Labour leader Jeremy Corbyn has warned against “feeding a cycle of violence” with hateful and divisive responses against the Muslim community after the “horrific and immoral” event.

He added: “We are proud to live in a multicultural and multifaith society and we stand for the unity of all communities.”

Also by Lamiat Sabin in Britain:

Labour warns against Syria panic attack

Monday 16th November 2015

Dropping bombs is not the solution, says Benn

THE Labour Party warned Britain against resorting to “dropping bombs” on Syria after the so-called Islamic State (Isis) claimed responsibility for massacring 129 people in Paris.

Only a “diplomatic solution” to the Syrian civil war should be considered in countering threats made against Britain, shadow foreign secretary Hilary Benn said.

This is good news, and a bit surprising, as Hilary Benn is a right-winger within Labour; closer to Tony Blair than to his father Tony Benn.

Shadow international development secretary Diane Abbott also told Sky News that a solution was now “even more urgent” following the second spate of tragedies in the French capital in less than a year.

On Friday night, seven suicide bombers stormed restaurants, a football stadium and a concert hall with machine guns before setting off explosives to kill themselves. More than 350 people were injured.

Mr Benn said: “If the government wants to bring [a comprehensive plan] forward, then we would look at it. But I’m afraid you are not going to defeat Isis/Daesh in Syria just by dropping bombs.”

Tory PM David Cameron has decided to withhold proposals to extend the RAF mission to Syria for votes in the Commons unless there was a “consensus” backing them, including from Labour MPs.

Home Secretary Theresa May reiterated this standpoint yesterday, while stating that refugees would be “vetted” for any signs that they could somehow harbour terrorist tendencies.

However Labour would only consider military action in Syria if there are enough resources to cope with refugees who would seek safety in Britain as a result of war, according to Ms Abbott.

The Stop the War Coalition also rejected bombing as a viable solution.

It said: “There is absolutely no evidence that this will do anything but make the situation worse. The only solution can lie in political and negotiated solutions.”

“There can be absolutely no justification for the horrific shooting and bombing of very large numbers of innocent people, in concerts, bars and cafes.

“Our thoughts are with the victims and their families,” it added.

Meanwhile the horrific incident has been used as an opportunity to call for Ms May’s Investigatory Powers Bill — also known as the Snoopers’ Charter — to be rushed through Parliament within a month.

The Bill — which Mr Cameron described as “absolutely vital” — would allow police and intelligence agents access to the browsing history, emails and messages of everyone in the country.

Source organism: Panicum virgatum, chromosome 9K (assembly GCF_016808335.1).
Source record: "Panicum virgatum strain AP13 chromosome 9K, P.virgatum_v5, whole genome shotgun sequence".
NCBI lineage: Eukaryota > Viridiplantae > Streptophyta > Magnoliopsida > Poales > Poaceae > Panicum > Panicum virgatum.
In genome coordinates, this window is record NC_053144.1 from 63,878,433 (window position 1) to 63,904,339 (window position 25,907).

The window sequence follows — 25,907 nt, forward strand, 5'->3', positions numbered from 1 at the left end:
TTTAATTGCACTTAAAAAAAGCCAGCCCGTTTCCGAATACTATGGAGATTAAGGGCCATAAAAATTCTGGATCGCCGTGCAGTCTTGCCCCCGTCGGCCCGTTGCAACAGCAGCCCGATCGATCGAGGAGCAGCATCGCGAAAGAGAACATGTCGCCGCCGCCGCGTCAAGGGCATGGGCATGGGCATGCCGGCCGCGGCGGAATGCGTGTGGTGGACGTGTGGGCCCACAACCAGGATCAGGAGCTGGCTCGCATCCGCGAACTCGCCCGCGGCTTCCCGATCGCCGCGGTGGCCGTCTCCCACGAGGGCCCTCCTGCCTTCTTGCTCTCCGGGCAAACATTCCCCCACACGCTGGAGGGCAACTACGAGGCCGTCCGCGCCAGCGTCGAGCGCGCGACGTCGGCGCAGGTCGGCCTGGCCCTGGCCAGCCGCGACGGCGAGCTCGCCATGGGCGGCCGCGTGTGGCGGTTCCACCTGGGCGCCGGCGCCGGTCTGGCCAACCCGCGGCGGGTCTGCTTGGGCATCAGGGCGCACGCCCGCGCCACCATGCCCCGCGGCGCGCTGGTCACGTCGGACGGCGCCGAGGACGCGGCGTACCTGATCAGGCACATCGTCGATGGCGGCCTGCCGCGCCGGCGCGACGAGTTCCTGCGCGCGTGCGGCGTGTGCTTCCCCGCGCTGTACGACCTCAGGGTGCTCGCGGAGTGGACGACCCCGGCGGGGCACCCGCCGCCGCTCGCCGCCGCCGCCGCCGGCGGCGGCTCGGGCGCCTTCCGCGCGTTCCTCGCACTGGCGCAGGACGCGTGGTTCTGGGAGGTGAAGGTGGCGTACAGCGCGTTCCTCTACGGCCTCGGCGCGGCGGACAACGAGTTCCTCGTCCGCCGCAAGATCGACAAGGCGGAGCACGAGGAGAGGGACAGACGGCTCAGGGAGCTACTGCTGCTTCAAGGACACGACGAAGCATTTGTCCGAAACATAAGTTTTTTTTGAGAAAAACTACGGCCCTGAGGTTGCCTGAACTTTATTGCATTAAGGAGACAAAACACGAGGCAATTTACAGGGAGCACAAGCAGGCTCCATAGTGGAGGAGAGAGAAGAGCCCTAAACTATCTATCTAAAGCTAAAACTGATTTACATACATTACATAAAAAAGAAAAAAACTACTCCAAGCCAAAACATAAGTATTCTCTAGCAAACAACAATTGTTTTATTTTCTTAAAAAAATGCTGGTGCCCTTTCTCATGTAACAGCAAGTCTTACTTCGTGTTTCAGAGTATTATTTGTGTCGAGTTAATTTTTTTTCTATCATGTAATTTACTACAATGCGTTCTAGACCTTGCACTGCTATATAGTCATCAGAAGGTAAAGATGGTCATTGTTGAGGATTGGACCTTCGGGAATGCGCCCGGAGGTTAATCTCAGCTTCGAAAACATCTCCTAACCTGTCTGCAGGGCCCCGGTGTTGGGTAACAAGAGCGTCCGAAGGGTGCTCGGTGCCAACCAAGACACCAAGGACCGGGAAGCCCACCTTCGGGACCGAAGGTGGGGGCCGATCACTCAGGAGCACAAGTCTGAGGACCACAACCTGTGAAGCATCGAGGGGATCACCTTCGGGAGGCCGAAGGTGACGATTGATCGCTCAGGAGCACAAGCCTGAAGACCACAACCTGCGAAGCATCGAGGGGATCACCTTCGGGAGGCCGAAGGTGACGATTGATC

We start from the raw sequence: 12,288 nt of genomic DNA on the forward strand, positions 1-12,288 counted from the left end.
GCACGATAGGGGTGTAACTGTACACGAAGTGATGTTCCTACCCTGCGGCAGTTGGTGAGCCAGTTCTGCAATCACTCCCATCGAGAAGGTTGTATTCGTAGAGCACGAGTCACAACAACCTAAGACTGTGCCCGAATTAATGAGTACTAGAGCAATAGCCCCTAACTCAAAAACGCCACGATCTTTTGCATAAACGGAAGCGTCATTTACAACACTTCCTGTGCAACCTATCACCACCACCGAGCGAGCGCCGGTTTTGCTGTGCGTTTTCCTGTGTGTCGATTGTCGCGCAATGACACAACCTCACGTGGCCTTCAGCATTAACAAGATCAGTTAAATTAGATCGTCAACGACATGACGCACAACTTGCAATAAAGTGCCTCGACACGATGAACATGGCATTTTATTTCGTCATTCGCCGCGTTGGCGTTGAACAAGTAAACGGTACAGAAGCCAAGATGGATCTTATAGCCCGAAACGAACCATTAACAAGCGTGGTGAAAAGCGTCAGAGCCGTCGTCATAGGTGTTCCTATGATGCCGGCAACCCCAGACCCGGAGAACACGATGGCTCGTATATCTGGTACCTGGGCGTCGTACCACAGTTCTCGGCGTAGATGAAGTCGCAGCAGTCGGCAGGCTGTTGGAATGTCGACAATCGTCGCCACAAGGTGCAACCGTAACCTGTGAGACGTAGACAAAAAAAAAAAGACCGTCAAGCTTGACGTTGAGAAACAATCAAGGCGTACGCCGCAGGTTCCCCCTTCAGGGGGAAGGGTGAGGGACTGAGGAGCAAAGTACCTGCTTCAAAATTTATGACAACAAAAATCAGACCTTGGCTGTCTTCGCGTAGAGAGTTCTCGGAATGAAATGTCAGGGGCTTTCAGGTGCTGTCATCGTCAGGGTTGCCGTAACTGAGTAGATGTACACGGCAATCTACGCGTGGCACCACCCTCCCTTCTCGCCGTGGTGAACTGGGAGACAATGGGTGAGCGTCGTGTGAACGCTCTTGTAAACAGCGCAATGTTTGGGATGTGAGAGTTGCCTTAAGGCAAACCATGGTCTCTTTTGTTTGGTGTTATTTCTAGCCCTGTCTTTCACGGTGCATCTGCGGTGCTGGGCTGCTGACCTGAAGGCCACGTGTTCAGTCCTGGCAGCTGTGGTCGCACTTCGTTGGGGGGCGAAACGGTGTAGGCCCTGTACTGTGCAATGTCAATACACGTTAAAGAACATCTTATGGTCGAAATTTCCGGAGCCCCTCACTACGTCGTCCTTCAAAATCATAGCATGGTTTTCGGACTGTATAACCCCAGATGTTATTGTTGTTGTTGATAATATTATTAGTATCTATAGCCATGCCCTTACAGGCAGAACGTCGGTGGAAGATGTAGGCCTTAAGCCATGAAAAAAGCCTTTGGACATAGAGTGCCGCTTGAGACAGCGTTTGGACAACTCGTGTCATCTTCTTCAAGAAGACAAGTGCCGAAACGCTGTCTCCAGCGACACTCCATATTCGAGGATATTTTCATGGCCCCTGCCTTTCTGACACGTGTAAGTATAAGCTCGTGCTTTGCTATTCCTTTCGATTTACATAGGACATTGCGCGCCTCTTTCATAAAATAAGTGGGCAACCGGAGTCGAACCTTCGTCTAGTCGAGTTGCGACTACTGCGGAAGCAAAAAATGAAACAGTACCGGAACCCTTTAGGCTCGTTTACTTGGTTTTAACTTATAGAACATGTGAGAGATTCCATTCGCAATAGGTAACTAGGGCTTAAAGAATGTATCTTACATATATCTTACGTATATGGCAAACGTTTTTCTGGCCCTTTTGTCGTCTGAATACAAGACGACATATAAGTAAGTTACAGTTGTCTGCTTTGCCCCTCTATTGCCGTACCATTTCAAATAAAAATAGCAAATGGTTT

LEBANESE authorities have arrested seven Syrians and two Lebanese suspected of involvement in the weekend of terror attacks. Interior Minister Nohad Machnouk announced the arrests yesterday, three days after a double suicide attack — claimed by islamic State (Isis) — in the southern Beirut district of Burj al-Barajneh killed 43 people and wounded more than 230: here.

Britain: There is an unequivocal connection between Western foreign policy and terror. And already Theresa May is hinting that this attack on Paris may need to be followed up by a fresh round of attacks on civil liberties, renewed strengthening of powers for the security services and tighter immigration controls. Opposing the rising tide of racism, anti-immigrant hysteria and ensuring that this tragic loss of life isn’t used by those who wish to pour more petrol on the flames will, as always, fall to the labour and progressive movement: here.

After Paris attacks, French government steps up police state measures: here.

The terrorist atrocity carried out in Paris by the Islamic State in Iraq and Syria (ISIS) has been seized upon by the United States, France and the other imperialist powers to intensify the policies of war and plunder that destroyed entire societies in the Middle East and created the conditions for the growth of reactionary forces such as those that killed 129 people and wounded hundreds more last Friday night: here.

The G-20 summit of world political leaders being held in Turkey to discuss the economic issues impacting on the world economy has been turned into a council of war. The major imperialist powers are moving rapidly to escalate their military intervention in Syria in the wake of Friday night’s terror attack in Paris: here.

Jeremy Corbyn says a military response in Syria could cause ‘yet more mayhem and loss’. The Labour leader says the West needs to ask difficult questions about Saudi Arabia and arms sales: here.

Sky News takes down article which referred to Jeremy Corbyn as ‘Jihadi Jez’ after petition: here.

HEAVILY ARMED special SAS forces were ordered onto the streets of the UK, yesterday and told to ‘shoot on sight’ suspected terrorists as the UK hires 1,900 more spies: here.